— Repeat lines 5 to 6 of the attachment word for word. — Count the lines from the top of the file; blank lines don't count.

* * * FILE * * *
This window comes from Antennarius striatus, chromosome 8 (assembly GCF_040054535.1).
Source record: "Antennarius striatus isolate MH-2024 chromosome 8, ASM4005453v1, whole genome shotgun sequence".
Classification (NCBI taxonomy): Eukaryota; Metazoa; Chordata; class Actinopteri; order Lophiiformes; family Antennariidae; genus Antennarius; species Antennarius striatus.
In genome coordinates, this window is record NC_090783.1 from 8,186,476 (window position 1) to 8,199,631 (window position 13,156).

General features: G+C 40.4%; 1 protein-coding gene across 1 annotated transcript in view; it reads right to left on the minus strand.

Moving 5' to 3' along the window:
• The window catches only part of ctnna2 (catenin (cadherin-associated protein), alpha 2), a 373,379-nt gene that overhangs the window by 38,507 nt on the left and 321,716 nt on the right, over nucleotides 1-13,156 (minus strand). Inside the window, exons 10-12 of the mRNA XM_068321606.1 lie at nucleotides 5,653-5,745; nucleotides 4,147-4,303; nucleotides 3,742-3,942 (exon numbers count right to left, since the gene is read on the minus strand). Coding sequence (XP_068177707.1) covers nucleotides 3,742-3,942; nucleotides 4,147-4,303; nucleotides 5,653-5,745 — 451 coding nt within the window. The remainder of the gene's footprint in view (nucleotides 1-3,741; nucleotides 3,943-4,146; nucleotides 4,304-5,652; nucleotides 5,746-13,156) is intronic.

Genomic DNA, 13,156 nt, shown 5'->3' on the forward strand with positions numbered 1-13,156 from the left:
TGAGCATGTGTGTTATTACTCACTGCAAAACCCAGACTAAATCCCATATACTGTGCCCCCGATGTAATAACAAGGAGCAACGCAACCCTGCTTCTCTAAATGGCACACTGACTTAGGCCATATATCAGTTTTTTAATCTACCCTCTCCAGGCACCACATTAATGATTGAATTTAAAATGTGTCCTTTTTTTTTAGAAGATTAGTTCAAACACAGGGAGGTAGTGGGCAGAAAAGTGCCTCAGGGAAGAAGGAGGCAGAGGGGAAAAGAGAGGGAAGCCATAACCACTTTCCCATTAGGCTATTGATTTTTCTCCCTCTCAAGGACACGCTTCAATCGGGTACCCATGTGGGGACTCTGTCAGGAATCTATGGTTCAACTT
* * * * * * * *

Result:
General features: G+C 40.4%; 1 protein-coding gene across 1 annotated transcript in view; it reads right to left on the minus strand.

Moving 5' to 3' along the window: